‘There are very few places, now, where you can go and not have identity, to be completely anonymous and say whatever you’d like. And saying whatever you like, I think, is powerful’ - moot, founder of 4chan
This installation will explore how the tactile aspects of our interface with communication devices aﬀect the content of discourse and inscribe particular modes of self-presentation, by recreating in material form the digital communications structure of the image board. Visitors will be invited to contribute to anonymous discussions by writing messages on the backs of postcards and attaching them to message threads hanging from helium balloons. This combination of graphical and written communication in the hands of anonymous contributors will simulate online ‘image boards’ such as those hosted on the infamous 4chan.
Receiving as much web traﬃc as the New York Times or the Washington Post, 4chan is home to an enormously inﬂuential online subculture. Any regular user of the internet has participated in modes of discourse and expression that originate on 4chan’s imageboards. It has a reputation for depravity; much of its discourse is explicitly sexual or otherwise oﬀensive. However, it is also the source of the most well-known memes of internet culture, and its hive mind of anonymous contributors has powered some of the most high- proﬁle collective actions in the history of the internet. The image board is an important site of contemporary cultural production that should be explored by anybody interested in identity and discourse in the internet age. In this installation, the plan is not to deliberately include offensive content, but to see how the same communication platform in materialised form changes the nature of the content contributed by users - presumably people won't post offensive material, and I'm interested in what they will post instead.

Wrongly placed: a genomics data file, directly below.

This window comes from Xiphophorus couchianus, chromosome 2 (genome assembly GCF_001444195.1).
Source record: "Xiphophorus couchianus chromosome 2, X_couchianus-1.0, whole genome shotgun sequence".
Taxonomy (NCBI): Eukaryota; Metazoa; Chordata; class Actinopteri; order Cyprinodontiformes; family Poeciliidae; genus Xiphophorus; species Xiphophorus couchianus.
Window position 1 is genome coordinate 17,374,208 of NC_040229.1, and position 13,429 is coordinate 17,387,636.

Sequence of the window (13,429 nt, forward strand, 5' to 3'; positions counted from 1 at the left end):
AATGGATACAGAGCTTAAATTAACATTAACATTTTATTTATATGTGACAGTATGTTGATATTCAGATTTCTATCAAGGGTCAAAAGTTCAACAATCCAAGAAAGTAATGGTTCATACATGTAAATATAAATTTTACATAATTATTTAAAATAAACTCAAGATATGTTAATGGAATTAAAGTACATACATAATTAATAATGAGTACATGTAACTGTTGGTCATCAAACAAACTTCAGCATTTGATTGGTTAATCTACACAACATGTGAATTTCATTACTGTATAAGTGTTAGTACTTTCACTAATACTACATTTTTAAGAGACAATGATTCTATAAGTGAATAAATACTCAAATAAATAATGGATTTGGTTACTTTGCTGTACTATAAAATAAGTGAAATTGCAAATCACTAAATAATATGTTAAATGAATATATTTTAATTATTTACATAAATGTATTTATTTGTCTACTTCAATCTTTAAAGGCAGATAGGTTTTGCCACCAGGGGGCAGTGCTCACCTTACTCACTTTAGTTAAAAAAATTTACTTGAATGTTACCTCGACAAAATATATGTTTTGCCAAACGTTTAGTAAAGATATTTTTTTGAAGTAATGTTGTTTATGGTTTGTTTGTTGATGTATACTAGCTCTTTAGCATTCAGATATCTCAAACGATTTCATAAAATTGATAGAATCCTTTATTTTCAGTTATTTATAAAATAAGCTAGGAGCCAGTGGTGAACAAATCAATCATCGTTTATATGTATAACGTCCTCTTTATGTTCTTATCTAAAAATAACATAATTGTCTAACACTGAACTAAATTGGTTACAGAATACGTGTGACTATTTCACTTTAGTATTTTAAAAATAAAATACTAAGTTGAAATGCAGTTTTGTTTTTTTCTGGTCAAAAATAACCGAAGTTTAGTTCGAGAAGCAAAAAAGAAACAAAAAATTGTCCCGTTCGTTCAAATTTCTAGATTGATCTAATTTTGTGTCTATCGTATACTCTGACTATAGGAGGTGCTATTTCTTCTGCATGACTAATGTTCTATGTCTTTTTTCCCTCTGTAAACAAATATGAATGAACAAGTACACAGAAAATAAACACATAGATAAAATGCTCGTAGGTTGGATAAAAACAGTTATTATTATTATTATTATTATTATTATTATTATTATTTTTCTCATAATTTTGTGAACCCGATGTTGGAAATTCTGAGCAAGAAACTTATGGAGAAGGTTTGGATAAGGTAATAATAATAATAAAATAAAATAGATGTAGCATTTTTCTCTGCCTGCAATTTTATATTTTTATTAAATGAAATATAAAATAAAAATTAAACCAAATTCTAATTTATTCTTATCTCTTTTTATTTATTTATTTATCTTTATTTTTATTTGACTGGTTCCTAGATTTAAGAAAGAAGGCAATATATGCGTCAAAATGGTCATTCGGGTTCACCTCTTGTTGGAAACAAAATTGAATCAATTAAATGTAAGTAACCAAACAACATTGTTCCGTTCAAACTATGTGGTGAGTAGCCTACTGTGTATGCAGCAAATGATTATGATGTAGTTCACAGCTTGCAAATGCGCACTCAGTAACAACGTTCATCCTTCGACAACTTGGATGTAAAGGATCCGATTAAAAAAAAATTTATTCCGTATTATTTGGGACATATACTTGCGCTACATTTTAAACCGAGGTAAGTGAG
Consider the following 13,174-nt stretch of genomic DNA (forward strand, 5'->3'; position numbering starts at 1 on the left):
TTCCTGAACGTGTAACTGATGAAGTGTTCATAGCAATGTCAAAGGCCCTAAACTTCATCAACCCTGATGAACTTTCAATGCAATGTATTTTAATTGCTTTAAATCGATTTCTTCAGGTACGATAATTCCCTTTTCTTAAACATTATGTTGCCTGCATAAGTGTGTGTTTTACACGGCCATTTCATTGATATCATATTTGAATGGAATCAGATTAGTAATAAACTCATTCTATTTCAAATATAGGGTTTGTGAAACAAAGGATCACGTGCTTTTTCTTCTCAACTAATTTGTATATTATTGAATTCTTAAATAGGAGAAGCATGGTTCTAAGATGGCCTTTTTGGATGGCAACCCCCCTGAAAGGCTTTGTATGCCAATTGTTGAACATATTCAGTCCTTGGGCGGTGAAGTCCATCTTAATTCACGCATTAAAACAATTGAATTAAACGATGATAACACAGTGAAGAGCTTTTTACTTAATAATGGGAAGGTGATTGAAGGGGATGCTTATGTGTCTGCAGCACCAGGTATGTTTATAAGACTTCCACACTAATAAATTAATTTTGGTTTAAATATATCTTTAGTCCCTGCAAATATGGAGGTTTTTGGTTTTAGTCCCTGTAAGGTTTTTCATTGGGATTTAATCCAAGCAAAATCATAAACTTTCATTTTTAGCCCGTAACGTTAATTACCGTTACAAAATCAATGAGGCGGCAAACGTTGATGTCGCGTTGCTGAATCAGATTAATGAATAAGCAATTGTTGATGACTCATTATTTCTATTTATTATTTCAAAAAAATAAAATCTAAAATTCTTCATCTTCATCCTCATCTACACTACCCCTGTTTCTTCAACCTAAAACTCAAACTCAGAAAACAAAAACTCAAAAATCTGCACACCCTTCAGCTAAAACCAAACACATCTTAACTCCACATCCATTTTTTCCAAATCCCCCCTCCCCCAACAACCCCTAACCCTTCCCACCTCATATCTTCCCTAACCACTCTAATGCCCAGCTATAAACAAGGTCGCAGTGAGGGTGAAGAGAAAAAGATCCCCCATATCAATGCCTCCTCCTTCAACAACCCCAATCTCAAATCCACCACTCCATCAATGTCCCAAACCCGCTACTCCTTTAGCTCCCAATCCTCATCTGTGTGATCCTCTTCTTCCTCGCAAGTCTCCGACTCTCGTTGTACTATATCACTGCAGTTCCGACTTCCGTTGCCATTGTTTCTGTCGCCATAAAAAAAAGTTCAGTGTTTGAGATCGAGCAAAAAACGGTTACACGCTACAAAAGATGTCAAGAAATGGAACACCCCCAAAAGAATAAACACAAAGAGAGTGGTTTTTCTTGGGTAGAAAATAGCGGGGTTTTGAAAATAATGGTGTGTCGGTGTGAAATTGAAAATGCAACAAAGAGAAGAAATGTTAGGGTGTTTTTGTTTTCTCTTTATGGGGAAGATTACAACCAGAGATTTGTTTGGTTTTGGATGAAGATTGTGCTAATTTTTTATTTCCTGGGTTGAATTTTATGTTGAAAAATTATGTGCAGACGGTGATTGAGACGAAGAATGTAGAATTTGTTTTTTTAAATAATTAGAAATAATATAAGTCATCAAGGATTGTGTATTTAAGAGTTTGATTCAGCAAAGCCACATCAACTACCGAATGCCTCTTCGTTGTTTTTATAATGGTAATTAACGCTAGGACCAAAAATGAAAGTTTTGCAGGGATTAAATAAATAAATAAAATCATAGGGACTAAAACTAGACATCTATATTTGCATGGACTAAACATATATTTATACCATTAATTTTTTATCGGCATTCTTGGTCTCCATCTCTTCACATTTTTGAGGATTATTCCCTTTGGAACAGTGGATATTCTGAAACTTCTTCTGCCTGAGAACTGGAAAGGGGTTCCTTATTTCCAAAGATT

This installation will be an experiment into how the virtuality of digital media aﬀects self-presentation and the content of discourse. Visitors will be given the opportunity to interact in a tactile way with a communication structure that simulates the virtual communication of an image board. It is a chance to reﬂect on the eﬀects of anonymity and virtuality on digital communications media, and also to consider materiality and simulation in the unusual case of an installation that represents the virtual.